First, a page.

THE Queen and Prince Philip may be among the first to receive protective Covid jabs in a bid to curb anti-vaxxers and get Brits vaccinated.
The first jabs will be administered in each of the UK nations on Tuesday.
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The royal couple may join the first in Britain to receive the anti-Covid jabCredit: Getty Images – Getty
The couple are celebrating Christmas at Windsor CastleCredit: Getty Images – Getty
The Sunday Times reports that royal aides said it was a “personal decision” and a “private matter” as to whether the couple would be among the first Brits to receive the vaccination.
But, if they do get the jab, it’s possible Her Majesty will allow that information to become public, to encourage fellow Britons to also be vaccinated against the rampaging bug.
The revelation comes as barmy anti-vaxxers continue spreading wild conspiracy theories.
On social media they’ve bizarrely claimed the pandemic is a hoax, while sharing scaremongering messages to put others off the jab.
The Queen may “let it be known” after receiving the vaccination, the report suggests.
She was recently reunited with Prince Philip, 99, before the second lockdown in England, and the couple formed a new ‘HMS Bubble’.
The couple had been living apart after the Queen, 94, returned to Windsor Castle last month to return to work.
Her Majesty is to remain at Windsor Castle, meaning she will be spending the festive holiday there for the first time in 33 years.
Prince Philip left Sandringham where staff have complained Covid-19 ‘royal bubble’ restrictions kept them away from their families.
Prince William thanked coronavirus researchers in an online call
Prince William was left ‘struggling to breathe’ during his secret battle with coronavirus
A fortnight ago Prince William called Oxford vaccine researchers to personally thank them after the jab was revealed to be ’90 per cent effective’.
The Duke of Cambridge said he was “thrilled” the researchers had “cracked it” after months of work in the fight against coronavirus.
During the call, William said it was an “amazing achievement”, adding: “Well done, I’m so pleased for all of you, I really am.
“I saw it in everyone’s faces back in June how much time and effort was going into this, and I could see that there was a lot of pressure on everyone, so I’m so thrilled that you’ve cracked it – so really well done.”
Prince William, 38, “struggled to breathe” after being hit by Covid-19 back in April, days after dad, Prince Charles, and Prime Minister, Boris Johnson, were struck down.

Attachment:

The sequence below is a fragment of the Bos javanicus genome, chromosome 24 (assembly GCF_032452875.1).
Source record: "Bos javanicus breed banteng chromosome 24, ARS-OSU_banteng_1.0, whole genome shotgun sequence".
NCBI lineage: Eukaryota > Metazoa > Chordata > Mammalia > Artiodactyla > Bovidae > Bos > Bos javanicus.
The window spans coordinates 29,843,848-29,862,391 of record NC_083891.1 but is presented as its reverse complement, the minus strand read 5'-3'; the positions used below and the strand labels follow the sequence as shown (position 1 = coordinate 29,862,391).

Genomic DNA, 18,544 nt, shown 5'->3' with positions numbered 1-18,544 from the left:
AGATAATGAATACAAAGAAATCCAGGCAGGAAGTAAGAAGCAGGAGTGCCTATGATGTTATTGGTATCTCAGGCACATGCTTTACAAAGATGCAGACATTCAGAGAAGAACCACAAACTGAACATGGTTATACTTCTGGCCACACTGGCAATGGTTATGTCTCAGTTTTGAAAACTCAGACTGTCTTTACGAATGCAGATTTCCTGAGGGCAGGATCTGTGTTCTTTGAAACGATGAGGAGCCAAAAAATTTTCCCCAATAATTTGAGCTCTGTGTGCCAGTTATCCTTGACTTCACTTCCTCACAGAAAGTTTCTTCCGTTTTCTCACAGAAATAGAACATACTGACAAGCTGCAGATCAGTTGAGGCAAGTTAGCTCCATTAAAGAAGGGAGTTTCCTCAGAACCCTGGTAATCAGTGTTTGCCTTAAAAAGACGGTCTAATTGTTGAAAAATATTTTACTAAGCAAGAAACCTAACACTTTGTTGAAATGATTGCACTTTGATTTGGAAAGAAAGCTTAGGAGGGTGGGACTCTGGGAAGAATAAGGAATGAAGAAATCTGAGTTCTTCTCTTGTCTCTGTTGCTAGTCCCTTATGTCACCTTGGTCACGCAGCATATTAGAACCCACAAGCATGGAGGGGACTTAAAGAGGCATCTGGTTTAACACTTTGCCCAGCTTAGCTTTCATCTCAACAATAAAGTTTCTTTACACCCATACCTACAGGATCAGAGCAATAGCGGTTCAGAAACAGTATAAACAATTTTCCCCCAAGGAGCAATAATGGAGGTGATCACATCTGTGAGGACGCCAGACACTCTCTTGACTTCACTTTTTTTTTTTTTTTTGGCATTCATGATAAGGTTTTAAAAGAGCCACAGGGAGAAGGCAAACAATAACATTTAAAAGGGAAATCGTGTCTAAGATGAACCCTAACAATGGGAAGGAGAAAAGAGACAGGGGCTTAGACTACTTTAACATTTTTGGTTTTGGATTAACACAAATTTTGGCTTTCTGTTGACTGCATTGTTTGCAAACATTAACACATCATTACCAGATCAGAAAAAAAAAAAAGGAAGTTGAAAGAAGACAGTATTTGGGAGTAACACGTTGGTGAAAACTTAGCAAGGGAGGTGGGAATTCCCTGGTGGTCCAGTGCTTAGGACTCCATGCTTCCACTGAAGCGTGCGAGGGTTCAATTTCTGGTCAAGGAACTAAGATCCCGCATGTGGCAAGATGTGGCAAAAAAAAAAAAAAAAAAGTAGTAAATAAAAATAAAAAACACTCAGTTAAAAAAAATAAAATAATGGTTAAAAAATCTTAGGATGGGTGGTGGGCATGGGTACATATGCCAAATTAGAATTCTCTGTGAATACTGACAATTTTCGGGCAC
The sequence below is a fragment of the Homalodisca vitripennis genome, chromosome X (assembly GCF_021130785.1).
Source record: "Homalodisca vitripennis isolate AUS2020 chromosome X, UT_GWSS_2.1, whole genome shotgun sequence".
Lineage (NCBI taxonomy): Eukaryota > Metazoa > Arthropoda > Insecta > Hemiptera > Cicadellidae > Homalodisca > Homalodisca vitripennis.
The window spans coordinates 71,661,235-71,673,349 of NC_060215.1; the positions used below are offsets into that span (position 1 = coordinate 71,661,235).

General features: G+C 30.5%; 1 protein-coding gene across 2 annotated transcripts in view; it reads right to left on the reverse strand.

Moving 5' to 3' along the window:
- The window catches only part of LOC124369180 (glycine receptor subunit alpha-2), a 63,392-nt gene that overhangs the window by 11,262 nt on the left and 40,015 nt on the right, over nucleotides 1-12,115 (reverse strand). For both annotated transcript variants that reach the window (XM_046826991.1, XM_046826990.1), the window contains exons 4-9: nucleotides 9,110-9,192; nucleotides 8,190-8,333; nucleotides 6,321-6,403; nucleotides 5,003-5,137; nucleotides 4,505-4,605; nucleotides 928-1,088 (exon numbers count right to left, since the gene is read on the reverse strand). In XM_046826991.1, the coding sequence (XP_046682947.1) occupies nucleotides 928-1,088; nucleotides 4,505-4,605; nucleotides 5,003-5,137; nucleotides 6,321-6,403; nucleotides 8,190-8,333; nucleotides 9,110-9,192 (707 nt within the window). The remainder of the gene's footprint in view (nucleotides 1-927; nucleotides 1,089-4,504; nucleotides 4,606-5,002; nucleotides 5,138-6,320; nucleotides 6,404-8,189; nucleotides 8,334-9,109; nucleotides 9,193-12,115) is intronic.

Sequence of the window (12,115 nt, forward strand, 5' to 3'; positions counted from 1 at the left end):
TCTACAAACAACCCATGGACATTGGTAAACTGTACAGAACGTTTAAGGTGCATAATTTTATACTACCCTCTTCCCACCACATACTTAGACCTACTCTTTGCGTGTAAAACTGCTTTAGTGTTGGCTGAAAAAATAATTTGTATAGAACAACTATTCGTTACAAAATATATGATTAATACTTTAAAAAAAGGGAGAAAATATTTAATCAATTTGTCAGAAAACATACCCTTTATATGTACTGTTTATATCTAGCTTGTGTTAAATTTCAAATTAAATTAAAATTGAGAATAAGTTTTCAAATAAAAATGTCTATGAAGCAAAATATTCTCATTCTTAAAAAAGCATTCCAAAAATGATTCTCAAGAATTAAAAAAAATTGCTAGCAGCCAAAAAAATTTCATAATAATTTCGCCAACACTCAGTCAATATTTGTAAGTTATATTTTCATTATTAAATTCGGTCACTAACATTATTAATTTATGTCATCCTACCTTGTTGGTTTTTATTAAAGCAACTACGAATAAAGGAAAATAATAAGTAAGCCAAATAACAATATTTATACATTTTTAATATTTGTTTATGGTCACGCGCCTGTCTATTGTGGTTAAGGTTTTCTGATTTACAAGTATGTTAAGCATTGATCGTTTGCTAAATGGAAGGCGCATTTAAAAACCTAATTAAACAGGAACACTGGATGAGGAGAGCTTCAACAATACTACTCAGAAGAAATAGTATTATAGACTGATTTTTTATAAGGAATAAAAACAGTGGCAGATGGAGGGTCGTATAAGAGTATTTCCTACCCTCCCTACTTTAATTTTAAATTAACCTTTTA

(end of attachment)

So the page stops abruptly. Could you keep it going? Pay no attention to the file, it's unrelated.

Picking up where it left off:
A source said: “William was hit pretty hard by the virus – it really knocked him for six.
“At one stage he was struggling to breathe, so obviously everyone around him was pretty panicked.”
But, the Duke was treated by palace doctors, and made a fully recovery after following government guidelines by isolating at the family home Anmer Hall, in Norfolk.
Camilla, Duchess of Cornwall and Prince Charles wear face masksCredit: Getty Images – Getty
It’s likely the Queen will allow details of her Covid jab to be made publicCredit: Getty Images – Getty
They spent seven months together in the HMS Bubble due to Covid-19 this yearCredit: Getty Images – Getty
The Sunday Times says it’s likely that Charles, 72, the Duchess of Cornwall, 73, and the Duke and Duchess of Cambridge, both 38, will find ways to let the public know when they have also been inoculated.
Preparations are continuing to roll out the Pfizer/BioNTech vaccine from as early as Tuesday in what has been described as “one of the greatest challenges the NHS has ever faced”.
GP surgeries in England have also been told to be ready to start staffing Covid-19 vaccination centres by December 14.
In a letter to colleagues, the four chief medical officers said this winter would be “especially hard” for the health service due to coronavirus.
In total, some 40 million doses of Pfizer’s inoculation are on order – enough to administer it to 20 million people, with two jabs required 21 days apart.
Experts have praised the vaccine, saying it will “hail the beginning of the end of the pandemic”.
So far more than 61,000 people in the UK have been killed by the deadly bug while more than 1,705,971 people have tested positive since the pandemic began.
The NHS has warned the “scale and complexity” of the immunisation programme would make it “one of the greatest challenges they have ever faced”.
Prince Philip is back back in the Queen’s ‘HMS Bubble’Credit: Getty Images – Getty